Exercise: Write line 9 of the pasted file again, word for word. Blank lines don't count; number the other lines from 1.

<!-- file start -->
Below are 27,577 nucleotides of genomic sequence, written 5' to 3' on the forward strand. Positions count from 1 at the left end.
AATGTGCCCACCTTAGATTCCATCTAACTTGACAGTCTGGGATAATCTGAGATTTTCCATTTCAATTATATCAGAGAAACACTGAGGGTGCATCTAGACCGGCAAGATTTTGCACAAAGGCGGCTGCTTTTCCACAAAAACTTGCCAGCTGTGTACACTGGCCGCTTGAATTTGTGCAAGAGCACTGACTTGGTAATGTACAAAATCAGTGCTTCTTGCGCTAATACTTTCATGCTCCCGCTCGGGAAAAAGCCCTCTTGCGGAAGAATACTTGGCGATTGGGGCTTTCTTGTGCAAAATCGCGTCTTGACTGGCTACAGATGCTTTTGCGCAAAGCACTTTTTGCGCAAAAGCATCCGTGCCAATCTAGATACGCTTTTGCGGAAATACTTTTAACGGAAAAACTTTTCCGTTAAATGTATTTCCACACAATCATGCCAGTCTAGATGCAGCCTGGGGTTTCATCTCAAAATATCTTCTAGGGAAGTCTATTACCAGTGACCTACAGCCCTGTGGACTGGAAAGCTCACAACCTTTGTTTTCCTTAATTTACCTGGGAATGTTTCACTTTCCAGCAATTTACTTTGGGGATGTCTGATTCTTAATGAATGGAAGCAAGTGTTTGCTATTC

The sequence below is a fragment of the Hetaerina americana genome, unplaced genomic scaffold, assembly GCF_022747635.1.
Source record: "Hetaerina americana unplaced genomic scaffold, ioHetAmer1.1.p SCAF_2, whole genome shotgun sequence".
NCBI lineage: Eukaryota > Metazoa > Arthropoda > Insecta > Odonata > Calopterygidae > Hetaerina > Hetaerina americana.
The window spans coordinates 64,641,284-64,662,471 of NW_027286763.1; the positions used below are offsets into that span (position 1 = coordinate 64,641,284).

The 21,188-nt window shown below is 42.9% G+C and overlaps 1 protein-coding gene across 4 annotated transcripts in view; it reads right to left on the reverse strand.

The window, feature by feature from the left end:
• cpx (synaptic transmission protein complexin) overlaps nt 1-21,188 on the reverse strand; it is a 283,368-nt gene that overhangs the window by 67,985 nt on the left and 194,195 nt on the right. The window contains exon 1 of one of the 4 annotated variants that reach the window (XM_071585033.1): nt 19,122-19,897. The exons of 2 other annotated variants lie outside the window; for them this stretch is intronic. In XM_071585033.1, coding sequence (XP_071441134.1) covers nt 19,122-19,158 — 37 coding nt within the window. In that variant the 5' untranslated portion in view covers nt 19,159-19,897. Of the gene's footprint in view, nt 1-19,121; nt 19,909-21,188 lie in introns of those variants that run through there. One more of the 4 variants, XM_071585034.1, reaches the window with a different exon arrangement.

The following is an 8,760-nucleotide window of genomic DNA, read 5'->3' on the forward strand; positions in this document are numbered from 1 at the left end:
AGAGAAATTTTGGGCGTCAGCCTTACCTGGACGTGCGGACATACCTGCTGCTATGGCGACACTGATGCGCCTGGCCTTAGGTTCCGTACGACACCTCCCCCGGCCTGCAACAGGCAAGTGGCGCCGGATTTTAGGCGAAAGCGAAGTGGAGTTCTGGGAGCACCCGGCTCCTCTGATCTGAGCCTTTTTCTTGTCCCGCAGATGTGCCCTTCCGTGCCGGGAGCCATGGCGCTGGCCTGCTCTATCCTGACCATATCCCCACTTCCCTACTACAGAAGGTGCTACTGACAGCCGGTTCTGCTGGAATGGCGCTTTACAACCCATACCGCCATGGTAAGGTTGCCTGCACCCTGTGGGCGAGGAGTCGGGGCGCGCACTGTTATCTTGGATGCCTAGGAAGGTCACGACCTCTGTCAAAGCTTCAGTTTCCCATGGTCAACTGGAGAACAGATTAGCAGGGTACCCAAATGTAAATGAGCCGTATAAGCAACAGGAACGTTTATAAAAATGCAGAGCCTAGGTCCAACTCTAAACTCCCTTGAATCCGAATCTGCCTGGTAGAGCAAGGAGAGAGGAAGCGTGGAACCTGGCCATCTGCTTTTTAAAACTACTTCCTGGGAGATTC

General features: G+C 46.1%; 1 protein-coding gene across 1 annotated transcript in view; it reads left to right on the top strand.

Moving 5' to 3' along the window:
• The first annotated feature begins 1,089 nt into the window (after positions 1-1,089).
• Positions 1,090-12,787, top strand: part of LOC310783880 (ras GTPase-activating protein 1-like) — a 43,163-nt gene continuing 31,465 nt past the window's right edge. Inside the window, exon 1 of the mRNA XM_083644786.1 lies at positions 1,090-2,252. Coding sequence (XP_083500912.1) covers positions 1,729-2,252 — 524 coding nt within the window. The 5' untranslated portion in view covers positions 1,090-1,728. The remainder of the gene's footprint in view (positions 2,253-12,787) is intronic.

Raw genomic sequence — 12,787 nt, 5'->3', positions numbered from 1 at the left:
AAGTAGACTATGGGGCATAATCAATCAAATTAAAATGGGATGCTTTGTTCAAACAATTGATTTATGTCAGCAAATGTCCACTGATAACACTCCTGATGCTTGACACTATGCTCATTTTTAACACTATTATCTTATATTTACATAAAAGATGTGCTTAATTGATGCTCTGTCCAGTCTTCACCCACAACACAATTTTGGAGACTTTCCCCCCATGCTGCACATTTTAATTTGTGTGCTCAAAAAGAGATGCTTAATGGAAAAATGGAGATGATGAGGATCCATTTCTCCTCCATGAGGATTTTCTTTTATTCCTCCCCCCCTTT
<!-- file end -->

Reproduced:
• cpx (synaptic transmission protein complexin) overlaps nt 1-21,188 on the reverse strand; it is a 283,368-nt gene that overhangs the window by 67,985 nt on the left and 194,195 nt on the right. The window contains exon 1 of one of the 4 annotated variants that reach the window (XM_071585033.1): nt 19,122-19,897. The exons of 2 other annotated variants lie outside the window; for them this stretch is intronic. In XM_071585033.1, coding sequence (XP_071441134.1) covers nt 19,122-19,158 — 37 coding nt within the window. In that variant the 5' untranslated portion in view covers nt 19,159-19,897. Of the gene's footprint in view, nt 1-19,121; nt 19,909-21,188 lie in introns of those variants that run through there. One more of the 4 variants, XM_071585034.1, reaches the window with a different exon arrangement.